THE MYSTICAL JOURNEY OF JIMMY PAGE’S TELECASTER
THE MAKING OF A LEGEND
When the opening riff of Led Zeppelin’s “Good Times Bad Times” came through the radio in 1969, everything changed. Jimmy Page altered the course of popular music with a single guitar: his 1959 Fender Telecaster. Co-designed with Page, the Fender Jimmy Page Telecaster is an homage to that legendary instrument, which created some of the most iconic riffs of the 20th Century.
CUSTOM JIMMY PAGE NECK
We recreated the fast, smooth-playing neck profile of Page’s original Telecaster – worn by decades of playing – and capped it with a period-correct 7.25”-radius slab fingerboard.
CUSTOM JIMMY PAGE PICKUPS
Designed for authentic Fender tone, the Jimmy Page Custom ’59 Tele® pickups deliver the incendiary, full-bodied tone that inspired all the unforgettable licks on Led Zeppelin’s first album.
DUAL "TOP LOADER" BRIDGE
Whichever way you prefer to string your guitar, string-through-body or top load, this reproduction of a rare 1959 bridge has you covered.
TAMING THE DRAGON
Not only did Jimmy Page’s famous dragon-painted Telecaster help write rock history through the genre-defining riffs it inspired with the Yardbirds and Led Zeppelin, it also boasted quite a backstory before it resembled a mythical beast.
In the hands of its previous owner, Page’s longtime friend and Yardbirds bandmate Jeff Beck, this special Tele boasted a White Blonde finish, a maple neck and a slab rosewood fingerboard. As a prized piece of Beck’s rig, he played it often during his 1965-66 stint in the Yardbirds – a stint he landed after Page endorsed him to fill Eric Clapton’s slot after he left the band.
Beck felt it was important to acknowledge the pivotal role Page played in launching his career.
“I was still living with my parents at the time in Epsom,” Page said. “And I looked out the window and I saw that it was a- a blue Corvette Stingray outside. Jeff’s coming out, and he's holding this guitar. He's kind of always come to have a play, but he knocks on the door and said, ‘Here, this is yours.’
He gave me the Telecaster that he'd been using and said, ‘This is yours for getting me in the Yardbirds.’ I was obviously very moved by that.”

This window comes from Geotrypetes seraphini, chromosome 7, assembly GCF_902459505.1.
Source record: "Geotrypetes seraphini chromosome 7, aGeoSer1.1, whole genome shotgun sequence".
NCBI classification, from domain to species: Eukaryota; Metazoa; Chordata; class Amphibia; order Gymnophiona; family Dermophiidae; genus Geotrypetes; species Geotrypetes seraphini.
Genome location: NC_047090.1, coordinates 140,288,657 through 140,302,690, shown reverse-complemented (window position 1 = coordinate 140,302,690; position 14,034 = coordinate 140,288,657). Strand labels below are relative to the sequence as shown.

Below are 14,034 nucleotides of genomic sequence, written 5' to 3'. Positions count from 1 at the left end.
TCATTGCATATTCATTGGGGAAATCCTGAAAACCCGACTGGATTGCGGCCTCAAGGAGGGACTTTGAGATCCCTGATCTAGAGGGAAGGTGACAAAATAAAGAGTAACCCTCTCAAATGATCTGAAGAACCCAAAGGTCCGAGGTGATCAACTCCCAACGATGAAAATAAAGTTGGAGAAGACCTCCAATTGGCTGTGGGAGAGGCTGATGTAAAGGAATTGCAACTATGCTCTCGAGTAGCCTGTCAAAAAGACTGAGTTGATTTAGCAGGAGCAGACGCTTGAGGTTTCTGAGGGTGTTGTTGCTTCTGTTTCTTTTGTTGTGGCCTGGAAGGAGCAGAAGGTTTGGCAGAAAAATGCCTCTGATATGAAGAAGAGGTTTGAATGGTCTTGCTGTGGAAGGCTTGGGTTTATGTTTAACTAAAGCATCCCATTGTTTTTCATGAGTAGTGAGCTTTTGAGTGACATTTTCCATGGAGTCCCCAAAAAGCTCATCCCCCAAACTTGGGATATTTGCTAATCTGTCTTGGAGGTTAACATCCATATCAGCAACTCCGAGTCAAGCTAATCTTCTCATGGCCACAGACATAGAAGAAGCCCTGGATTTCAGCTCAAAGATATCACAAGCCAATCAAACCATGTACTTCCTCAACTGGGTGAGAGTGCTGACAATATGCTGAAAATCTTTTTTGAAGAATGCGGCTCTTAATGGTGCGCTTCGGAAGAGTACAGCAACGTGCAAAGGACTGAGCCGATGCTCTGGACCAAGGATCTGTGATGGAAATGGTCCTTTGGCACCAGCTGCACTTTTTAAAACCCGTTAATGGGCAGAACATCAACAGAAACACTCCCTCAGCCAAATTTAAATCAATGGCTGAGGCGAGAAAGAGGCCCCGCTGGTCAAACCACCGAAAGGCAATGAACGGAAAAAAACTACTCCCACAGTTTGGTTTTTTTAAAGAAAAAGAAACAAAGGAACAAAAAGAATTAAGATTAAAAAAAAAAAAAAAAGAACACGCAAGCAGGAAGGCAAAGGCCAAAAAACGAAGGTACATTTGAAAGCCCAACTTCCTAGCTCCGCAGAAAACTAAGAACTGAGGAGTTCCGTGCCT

Page would soon join Beck in the Yardbirds on bass, before taking over on guitar when Beck left in 1966.
Once the Telecaster was in his hands, Page decided to personalize it by adding eight circular mirrors to the body inspired by the fashion and art trends of the ‘60s. Soon, however, Page completely stripped the White Blonde finish and repainted the instrument himself with darts and curls of green, orange, yellow, blue and red in a pattern that formed something of a swirling, psychedelic dragon done in a vaguely Japanese style.
The dragon’s flaming red horns and green head rested inside the blunt upper horn, green scales ran down its neck as it broke into a colorful abstraction that could include a cracked egg near the control panel and a tail that snakes into the upper bout from the lower.
Then he replaced the black pickguard with a transparent acrylic one and inserted a sheet of diffraction grating film, which created a spectrum of colors when hit by light.
This truly magical Tele became Page’s go-to guitar and the main instrument he used during Led Zeppelin’s nascent days as they were recording the seminal album Led Zeppelin I.
“Basically, this guitar goes through from the Yardbirds relatively unscathed to Led Zeppelin, and it's the guitar that does Led Zeppelin I,” Page said. “So, it's sort of the birth of Excalibur that goes all the way through in a way.
“It's [in] the stars that the group decides to fall apart, and then I decide to form my own band. It's got a journey, like I've got a journey, too.”